‘Krebs on Security’ recently published that hundreds of millions of Facebook users had their account passwords stored in plain text and searchable by thousands of Facebook employees, in some cases going back to 2012. Facebook issued an official statement, explaining how it protects user passwords by using a variety of signals to detect suspicious activity.
The problem with employees having access to these passwords goes well beyond the fear of a Facebook or a Twitter employee misusing this information. What are the chances that no Facebook engineer was phished during the period of time that these passwords were accessible? A list of hundreds of millions of passwords that Facebook users likely use for other accounts, is a goldmine for any attacker.
Protecting user passwords is extremely important for B2C companies, but is also a major issue for B2B companies. In many cases B2B companies hold keys or passwords that belong to their customers. A few examples include Content Delivery Networks that might hold customers’ private keys in order to authenticate as the customer, or companies like MuleSoft that hold API keys for their customers.
It’s the responsibility of these companies to ensure that their customers’ secrets are protected from internal employees, even if these employees have root access to the infrastructure. Similar to the Facebook case, if an employee account gets compromised or breached, an attacker gets access to all the customer keys or secrets, which is both a PR nightmare and a major breach of confidence that would be very costly to the business.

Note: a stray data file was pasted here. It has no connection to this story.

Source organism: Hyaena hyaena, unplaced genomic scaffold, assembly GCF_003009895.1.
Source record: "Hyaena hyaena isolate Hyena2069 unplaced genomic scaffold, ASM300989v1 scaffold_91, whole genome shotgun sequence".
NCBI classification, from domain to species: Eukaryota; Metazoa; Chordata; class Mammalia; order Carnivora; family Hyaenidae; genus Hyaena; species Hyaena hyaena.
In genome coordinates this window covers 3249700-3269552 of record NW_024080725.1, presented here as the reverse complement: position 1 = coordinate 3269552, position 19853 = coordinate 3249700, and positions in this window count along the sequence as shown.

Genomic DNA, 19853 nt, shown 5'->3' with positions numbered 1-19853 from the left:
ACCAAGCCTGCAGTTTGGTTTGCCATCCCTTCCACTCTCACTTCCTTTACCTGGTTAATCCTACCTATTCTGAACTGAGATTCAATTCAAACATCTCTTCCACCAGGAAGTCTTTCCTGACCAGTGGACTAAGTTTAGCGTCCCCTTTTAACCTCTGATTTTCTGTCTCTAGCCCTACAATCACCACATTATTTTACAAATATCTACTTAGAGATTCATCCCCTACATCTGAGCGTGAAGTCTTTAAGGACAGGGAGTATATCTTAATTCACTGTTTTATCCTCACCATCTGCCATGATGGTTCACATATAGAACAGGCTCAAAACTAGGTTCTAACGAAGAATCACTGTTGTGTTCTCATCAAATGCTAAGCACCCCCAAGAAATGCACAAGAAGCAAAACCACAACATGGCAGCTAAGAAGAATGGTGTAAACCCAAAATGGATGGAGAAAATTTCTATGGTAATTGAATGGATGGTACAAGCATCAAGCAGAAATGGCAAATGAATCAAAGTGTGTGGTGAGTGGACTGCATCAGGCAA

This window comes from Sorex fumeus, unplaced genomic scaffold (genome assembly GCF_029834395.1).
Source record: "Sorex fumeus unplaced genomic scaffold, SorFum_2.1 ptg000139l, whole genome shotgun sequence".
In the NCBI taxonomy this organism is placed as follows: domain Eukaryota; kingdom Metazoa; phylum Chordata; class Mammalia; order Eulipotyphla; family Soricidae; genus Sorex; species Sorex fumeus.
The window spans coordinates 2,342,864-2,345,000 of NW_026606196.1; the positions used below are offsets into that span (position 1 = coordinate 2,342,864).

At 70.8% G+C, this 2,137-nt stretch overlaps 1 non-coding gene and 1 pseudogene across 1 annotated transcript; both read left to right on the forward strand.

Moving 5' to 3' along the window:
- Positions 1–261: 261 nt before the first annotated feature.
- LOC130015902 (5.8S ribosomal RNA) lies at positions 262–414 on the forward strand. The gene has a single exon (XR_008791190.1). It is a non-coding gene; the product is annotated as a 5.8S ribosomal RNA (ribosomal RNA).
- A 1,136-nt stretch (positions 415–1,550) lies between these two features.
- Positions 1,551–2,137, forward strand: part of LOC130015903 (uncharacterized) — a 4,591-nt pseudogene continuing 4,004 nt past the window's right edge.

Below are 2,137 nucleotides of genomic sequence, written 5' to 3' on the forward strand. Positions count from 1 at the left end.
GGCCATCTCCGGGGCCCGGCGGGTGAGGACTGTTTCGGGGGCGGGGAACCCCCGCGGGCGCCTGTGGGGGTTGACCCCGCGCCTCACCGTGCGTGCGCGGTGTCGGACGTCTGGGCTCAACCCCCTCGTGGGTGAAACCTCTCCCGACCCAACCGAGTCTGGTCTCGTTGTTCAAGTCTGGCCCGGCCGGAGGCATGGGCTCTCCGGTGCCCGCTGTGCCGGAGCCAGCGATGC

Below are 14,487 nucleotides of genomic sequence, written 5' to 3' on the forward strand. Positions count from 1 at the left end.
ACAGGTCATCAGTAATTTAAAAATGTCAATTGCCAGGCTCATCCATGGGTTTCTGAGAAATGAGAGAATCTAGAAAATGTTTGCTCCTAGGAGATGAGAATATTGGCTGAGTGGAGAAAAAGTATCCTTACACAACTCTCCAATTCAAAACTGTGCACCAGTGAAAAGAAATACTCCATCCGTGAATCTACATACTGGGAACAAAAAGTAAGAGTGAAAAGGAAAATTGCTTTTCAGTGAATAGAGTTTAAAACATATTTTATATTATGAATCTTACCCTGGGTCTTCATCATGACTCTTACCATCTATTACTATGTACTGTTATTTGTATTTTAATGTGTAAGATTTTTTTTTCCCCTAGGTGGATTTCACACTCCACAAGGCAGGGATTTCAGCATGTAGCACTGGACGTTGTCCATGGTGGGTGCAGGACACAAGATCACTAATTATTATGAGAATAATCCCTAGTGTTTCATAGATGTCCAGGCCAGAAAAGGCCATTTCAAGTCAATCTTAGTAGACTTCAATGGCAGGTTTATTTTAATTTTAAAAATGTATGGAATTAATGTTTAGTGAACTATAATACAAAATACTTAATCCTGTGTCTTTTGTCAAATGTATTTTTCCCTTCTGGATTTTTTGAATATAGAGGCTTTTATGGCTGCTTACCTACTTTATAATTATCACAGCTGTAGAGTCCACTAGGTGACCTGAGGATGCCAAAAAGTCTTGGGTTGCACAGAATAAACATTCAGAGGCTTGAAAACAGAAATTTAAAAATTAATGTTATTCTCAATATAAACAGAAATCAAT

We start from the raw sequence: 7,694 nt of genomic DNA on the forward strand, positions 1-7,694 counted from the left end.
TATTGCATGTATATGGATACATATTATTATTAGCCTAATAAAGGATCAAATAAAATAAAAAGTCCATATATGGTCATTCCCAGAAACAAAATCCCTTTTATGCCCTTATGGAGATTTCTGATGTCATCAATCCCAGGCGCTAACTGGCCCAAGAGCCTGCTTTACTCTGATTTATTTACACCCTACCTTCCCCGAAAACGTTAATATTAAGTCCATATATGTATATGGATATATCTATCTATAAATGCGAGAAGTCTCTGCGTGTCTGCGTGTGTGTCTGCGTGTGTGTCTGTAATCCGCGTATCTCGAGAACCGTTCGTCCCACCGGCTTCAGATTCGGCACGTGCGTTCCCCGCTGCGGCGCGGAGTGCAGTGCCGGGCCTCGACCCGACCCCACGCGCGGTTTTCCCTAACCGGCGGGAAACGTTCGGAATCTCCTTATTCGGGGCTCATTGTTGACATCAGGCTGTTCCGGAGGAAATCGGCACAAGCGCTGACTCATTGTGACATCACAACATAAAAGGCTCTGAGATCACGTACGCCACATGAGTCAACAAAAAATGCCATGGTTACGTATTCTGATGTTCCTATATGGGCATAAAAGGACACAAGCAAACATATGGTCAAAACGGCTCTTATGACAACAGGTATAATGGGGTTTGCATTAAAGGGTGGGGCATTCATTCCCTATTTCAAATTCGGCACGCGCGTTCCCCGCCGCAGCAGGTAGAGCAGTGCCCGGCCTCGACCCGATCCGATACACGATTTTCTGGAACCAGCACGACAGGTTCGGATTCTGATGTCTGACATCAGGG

Historically, engineers or admins with root access to the infrastructure are able to gain access to sensitive information like passwords and keys. Companies try to reduce this risk but limiting access to the minimum and rotating root passwords frequently. However, none of these measures would stop a determined attacker.
Facebook, for example, in its statement mentioned that it protects user passwords by using a variety of signals to detect suspicious activity. While it’s important to do so, this does not prevent attackers from gaining access. It simply notifies Facebook that there was an issue after the fact.
Building solutions that completely prevent insiders for getting access to customers’ secrets is extremely difficult and usually requires significant resources that could be placed elsewhere.
A much better approach would be to completely prevent access from insiders and admins to these secrets without having to change any of the applications built internally.
This can be achieved by coupling a software-based approach with a processor-based technology called Secure Enclaves. Modern processors from Intel®, AMD and others enable applications to secure sensitive data and processes in hardware-level encrypted memory partitions that are completely isolated from the rest of the system. This approach is so secure that not even users with root permissions can access this encrypted memory.
This means that users’ and customers’ passwords and keys are completely protected, and we can avoid New York Times headlines like this one, be protected from breaches, and be able to tell your customers or users that their secrets are safe.
To learn more regarding how to protect applications and secrets with secure enclaves, please click here.